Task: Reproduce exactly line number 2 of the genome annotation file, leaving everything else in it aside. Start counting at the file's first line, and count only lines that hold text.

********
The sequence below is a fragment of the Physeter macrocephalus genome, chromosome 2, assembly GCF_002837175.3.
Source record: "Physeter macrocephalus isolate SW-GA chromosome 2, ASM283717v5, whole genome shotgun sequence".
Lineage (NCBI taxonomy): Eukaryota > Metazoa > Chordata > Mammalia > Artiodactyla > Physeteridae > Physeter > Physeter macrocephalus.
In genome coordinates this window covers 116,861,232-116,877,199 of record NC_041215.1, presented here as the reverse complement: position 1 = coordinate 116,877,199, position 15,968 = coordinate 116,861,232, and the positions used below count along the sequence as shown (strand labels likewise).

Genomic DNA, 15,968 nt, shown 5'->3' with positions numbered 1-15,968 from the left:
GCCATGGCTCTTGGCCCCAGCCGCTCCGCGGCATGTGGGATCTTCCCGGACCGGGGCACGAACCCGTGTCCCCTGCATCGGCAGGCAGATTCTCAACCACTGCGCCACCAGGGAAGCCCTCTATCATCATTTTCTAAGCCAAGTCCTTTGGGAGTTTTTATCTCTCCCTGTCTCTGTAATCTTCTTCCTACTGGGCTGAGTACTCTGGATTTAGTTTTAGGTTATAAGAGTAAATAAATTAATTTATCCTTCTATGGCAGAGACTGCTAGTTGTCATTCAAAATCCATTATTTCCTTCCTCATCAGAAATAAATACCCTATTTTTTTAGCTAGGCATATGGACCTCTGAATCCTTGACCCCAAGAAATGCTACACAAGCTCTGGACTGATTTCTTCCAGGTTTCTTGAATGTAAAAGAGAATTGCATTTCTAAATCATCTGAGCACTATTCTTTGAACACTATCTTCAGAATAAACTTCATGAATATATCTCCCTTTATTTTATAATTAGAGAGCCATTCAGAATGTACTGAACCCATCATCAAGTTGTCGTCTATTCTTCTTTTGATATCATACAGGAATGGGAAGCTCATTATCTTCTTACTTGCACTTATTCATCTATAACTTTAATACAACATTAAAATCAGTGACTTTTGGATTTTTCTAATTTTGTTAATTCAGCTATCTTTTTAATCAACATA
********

Source record: "Physeter macrocephalus isolate SW-GA chromosome 2, ASM283717v5, whole genome shotgun sequence".